You won't be able to use the Gorilla Gripper to take a full sheet up a flight of steps, though. In this case, if you're doing it alone, set aside the Gripper, grab the drywall by the top and bottom end, and pull/slide it up the steps. I have carpeted steps, so it was easy to slide. If you're dealing with wood or concrete steps, I would either cover the steps with a thick dropcloth or consult the help of a friend.

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    There's a reason that stuff takes twice as long to burn through. And sadly, it also means it's a pain to lift. Thanks for following up. +1
    – BMitch
    Commented Dec 20, 2011 at 14:54
  • That's a nice tool. A likely less expensive option are those 'reach extenders'. Not sure the name, but it's basically just a 2' long hook designed to let you easily grab the bottom of the Sheetrock with one hand on the grip and steady it with the other.
    – DA01
    Commented Oct 31, 2012 at 21:54
  • You talking about a panel carry? If so, I commented about that in the comment section beneath my question. Commented Oct 31, 2012 at 22:18

For moving 1/2" 4x8 sheets on a level surface, I just do it myself without the fancy tools. Lock one arm straight down with fingers under the drywall, and the other arm over your head to steady it. Wear gloves to keep from destroying your hands (construction gloves with a good grip, not the thick yard gloves or your nice winter gloves). If you're balanced in the center of the board, and your back is straight, it's not too bad. The weight of the board will be in your lower hand and resting against your shoulder, the top hand is just to steady it. Alternate hands and take breaks to avoid straining yourself.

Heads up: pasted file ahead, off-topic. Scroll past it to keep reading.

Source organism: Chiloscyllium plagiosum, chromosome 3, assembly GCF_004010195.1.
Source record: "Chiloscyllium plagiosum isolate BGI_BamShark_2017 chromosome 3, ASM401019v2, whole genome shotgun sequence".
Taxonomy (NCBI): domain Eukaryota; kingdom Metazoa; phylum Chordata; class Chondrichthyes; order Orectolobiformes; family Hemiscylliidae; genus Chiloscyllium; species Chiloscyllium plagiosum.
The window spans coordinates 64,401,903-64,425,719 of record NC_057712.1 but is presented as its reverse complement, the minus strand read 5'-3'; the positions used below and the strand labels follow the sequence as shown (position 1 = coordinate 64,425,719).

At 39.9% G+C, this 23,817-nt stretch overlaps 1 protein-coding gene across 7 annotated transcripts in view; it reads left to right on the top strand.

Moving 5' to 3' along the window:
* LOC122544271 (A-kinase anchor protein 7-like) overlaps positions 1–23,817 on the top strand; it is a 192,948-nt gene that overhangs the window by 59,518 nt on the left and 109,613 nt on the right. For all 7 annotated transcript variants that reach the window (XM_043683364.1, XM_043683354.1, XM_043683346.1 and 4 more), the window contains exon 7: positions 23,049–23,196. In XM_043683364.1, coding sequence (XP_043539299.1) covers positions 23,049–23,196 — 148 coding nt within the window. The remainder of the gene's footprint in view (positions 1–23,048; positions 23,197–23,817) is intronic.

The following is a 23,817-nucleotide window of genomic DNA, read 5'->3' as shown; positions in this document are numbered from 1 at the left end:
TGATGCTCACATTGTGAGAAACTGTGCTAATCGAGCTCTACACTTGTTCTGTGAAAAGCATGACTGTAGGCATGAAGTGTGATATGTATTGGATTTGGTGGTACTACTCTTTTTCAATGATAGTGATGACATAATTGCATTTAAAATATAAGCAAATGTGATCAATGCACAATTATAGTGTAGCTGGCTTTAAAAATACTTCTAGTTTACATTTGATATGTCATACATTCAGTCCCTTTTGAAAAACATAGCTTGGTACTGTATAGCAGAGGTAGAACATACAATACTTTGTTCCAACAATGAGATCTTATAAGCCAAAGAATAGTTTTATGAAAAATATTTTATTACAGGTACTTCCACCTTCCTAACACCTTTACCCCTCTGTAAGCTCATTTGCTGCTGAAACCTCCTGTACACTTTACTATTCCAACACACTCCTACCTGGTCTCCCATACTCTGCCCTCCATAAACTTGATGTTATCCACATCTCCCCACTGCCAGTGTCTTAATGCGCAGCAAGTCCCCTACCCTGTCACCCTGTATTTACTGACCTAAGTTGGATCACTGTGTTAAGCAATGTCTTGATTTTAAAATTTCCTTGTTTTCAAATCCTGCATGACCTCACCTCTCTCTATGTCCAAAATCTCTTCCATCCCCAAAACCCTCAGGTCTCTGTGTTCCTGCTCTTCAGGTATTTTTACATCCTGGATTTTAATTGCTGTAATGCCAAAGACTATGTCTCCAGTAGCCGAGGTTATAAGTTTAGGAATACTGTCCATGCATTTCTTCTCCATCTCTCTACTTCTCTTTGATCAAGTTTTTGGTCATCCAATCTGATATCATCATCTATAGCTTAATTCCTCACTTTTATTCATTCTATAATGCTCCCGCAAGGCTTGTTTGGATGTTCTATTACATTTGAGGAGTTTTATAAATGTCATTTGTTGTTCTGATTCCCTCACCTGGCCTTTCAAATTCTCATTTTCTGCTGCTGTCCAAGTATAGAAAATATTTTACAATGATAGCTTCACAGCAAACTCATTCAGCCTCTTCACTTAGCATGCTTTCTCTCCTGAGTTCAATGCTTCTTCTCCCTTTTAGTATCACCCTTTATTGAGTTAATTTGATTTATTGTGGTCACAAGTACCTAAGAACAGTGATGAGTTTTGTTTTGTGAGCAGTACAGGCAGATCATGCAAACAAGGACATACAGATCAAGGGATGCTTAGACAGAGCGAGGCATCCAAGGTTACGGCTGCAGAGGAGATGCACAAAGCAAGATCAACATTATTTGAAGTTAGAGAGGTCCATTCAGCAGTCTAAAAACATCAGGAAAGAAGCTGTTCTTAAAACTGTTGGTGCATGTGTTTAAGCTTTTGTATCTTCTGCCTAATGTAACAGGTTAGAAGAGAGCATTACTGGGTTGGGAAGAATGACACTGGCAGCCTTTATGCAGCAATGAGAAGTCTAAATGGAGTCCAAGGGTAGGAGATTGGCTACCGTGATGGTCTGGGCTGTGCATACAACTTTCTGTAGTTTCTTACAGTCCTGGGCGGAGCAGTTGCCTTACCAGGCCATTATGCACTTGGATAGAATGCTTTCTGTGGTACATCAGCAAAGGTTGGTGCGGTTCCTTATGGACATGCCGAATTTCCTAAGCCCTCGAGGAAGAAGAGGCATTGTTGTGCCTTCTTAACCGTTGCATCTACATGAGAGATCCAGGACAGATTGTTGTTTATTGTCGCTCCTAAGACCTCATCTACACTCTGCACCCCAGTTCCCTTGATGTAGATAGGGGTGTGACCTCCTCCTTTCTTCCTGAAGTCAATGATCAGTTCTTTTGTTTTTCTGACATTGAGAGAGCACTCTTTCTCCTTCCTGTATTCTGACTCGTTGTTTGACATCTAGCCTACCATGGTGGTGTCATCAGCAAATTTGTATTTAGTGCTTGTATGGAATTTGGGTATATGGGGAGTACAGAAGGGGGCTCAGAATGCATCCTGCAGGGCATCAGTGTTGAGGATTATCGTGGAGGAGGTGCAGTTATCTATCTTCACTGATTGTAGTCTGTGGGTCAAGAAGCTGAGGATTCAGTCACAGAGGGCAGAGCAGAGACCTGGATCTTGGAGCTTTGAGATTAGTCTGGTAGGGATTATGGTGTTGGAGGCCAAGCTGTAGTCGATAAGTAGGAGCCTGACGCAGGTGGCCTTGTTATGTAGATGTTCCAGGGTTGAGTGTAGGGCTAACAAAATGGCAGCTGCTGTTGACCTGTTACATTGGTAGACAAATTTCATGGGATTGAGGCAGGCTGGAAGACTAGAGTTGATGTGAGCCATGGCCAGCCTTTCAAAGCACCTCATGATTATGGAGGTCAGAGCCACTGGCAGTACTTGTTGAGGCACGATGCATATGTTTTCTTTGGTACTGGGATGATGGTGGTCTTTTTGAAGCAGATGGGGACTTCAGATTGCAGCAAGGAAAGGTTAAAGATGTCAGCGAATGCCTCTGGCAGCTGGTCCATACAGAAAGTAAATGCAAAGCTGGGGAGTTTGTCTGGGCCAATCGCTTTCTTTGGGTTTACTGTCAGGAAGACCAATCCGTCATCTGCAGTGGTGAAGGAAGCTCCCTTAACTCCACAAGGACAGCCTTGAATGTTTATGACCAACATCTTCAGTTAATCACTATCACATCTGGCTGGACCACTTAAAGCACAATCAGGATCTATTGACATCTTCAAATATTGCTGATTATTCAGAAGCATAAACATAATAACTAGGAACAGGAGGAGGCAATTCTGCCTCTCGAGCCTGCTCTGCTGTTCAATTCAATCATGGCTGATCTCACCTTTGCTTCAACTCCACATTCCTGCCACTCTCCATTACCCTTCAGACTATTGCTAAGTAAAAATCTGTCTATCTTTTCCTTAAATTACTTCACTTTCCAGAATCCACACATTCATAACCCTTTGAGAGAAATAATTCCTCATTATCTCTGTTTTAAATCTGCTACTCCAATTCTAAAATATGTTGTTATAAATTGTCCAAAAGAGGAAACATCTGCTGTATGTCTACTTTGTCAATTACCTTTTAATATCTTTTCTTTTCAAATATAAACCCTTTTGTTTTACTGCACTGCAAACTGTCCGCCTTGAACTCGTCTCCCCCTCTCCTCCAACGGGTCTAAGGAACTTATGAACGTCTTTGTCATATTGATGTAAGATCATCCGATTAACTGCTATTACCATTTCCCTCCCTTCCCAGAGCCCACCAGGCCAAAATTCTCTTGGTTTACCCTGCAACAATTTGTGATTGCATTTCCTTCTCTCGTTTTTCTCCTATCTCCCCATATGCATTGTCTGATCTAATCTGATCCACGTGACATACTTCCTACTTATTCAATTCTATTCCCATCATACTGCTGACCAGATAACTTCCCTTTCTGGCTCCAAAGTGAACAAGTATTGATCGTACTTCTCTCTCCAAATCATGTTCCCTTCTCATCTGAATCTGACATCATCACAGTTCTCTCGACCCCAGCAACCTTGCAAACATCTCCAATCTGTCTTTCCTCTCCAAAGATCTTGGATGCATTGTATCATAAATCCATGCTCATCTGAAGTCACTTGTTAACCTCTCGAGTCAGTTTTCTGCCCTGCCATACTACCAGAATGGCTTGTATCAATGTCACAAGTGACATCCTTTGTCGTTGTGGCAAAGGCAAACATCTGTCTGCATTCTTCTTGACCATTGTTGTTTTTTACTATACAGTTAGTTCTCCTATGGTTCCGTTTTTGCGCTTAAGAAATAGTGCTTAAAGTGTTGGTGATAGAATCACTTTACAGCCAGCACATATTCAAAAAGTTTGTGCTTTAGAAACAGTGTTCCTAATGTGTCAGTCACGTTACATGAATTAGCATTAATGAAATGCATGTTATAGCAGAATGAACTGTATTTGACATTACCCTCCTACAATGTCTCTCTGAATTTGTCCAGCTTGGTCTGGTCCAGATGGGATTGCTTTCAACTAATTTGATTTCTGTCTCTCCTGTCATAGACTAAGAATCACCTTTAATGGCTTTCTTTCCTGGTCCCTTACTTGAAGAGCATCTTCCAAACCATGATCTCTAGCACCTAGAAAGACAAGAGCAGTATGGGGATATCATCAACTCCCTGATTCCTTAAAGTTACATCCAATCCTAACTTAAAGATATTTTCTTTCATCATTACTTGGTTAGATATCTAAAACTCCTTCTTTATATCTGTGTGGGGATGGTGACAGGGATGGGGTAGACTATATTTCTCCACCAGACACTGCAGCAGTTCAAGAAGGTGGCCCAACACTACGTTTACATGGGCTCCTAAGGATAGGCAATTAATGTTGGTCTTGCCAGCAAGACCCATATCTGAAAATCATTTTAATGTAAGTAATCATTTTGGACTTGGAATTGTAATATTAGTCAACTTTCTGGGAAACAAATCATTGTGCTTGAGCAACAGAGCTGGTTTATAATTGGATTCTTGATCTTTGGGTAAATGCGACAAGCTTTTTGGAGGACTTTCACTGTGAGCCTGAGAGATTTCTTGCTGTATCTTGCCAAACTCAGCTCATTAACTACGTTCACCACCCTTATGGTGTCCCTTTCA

Since you have stairs involved, I'd bribe a friend with a case of beer. It gets complicated since you have to hold the board at an angle. You end up griping it much tighter on the bottom to keep it from sliding out of your hand, and your top hand is now doing a lot more support to keep it from falling. The tools wouldn't be much help here either.